A 5K time trial earlier this month yielded a 15:04 5K — an improvement on her personal best from college by over a minute, not to mention faster than the Olympic Games standard of 15:10. It’s also the seventh-fastest time in world history for a woman over the age of 35. And she says she can definitely go faster — sub-15 on a good day.
“In college, I always felt a little chip on my shoulder that I never broke 16,” she says. “I knew I was always capable, but now the fact that I know I can break 15 is so far ahead of where college Keira was, it’s just unbelievable. It makes me laugh that my 35-year-old self can kick my 20-year-old self’s butt.”
She got the confidence for the time trial after rabbiting a local high school runner to a sub-five minute mile, then hammering a 4-mile tempo run in 20:06 (including a 15:28 5K split).
D’Amato is most surprised, now, by the sudden rush of attention in a running results-starved world.
“You know in ‘The Princess Bride,’ when they have that epic sword fight and finally the guy is like, ‘ah, I’m not left-handed!’ I feel like I just did that in the 5K,” she says. “I cannot believe the response for this and in my head, I’m like, ‘I’m not a 5K runner!’ I feel like this isn’t even my event.”
This past week, she ran a full mile on the track in 4:33.5, followed by eight 200-meter repeats cutting down from 31 to 28 seconds.
She still thinks her best event on the track is probably the 10k, and doesn’t rule out the possibility of racing a time trial in that event later this summer.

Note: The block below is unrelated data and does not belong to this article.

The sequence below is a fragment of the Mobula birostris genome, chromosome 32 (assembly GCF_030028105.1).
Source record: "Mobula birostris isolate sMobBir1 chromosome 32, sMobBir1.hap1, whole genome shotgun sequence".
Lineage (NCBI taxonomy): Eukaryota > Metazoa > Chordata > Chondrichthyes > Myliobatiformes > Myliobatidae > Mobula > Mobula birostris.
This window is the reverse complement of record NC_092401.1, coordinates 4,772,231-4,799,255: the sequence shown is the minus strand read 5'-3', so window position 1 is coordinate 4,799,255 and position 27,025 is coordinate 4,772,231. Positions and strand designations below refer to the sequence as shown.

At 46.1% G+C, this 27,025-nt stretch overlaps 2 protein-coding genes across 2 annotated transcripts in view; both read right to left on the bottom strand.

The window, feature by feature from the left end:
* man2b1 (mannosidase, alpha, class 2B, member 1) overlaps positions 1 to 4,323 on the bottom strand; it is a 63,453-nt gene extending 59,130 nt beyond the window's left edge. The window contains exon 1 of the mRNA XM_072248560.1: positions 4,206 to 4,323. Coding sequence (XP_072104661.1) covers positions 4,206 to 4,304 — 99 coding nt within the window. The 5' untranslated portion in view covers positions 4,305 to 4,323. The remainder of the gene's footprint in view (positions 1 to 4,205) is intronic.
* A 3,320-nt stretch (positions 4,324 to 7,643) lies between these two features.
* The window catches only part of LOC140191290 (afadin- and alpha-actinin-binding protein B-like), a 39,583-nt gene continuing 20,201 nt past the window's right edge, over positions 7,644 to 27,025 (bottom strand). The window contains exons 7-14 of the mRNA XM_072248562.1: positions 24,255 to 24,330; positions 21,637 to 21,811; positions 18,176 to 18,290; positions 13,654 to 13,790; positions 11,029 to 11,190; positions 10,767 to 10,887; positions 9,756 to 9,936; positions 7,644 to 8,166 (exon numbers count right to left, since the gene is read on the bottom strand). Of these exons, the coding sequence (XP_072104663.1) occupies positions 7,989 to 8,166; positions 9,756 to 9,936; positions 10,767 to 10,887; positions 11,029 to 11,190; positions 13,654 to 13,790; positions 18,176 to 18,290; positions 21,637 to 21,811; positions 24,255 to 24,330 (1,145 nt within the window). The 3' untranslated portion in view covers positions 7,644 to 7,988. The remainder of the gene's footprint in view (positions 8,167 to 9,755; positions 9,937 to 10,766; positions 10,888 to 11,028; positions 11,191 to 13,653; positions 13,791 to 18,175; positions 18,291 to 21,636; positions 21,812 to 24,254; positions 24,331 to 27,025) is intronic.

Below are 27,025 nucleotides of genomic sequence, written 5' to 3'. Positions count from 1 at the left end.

Some of her family members and friends don’t understand why she’s training so hard, especially without any races on the calendar for the foreseeable future.
“I’m a 35-year-old mom. I don’t have the luxury of decades of a career left,” she says. “I want to see what I can do, and I want to do it now. Who knows where my story’s going to go, but I want to keep improving and I’m not going to stop this journey because there’s no races.”
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People keep asking me why I’m training so hard when all the races are canceled. It’s simple: I love it. I love the daily grind. I love the challenge of making a run fit into an already busy schedule. I love the alone time. I love figuring out new ways to break through when I’m struggling. I love the days I succeed and growing on the days I fail. Regardless of the outcome, I’m here for the journey. @tracksmithrunning @cepcompression #lovingit #run #journey
Keira D’Amato’s Typical Week of Training
Monday: Easy run “fun miles”
Tuesday: Track workout (shorter reps: repeat 400s, 200/300/400 ladder, etc.)
Wednesday: Easy run “fun miles”
Thursday: Easy run “fun miles”
Friday: Strength workout (ex. 3 x 2 mile) or easy
Saturday: Strength workout (ex. 3 x 2 mile) or easy
Sunday: Long run (usually 14–18 miles)
Total mileage: 70–100 miles (100–130 miles during marathon training)
Four days before 5K time trial:
• 20 x 400m cutdown from 68 to 64 with 60 seconds recovery (view on Strava)
• 8 x 400m, 400m, 300m (view on Strava)
• 2 mile, mile, 2 miles in 5:06/5:06, 4:51, 5:08/5:13 (view on Strava)
• 6 x 400m, 400m, 300m, 200m; 3 x 200m (view on Strava)
Check out Keira D’Amato’s Strava profile here for more on her workouts — and stay for the mom jokes.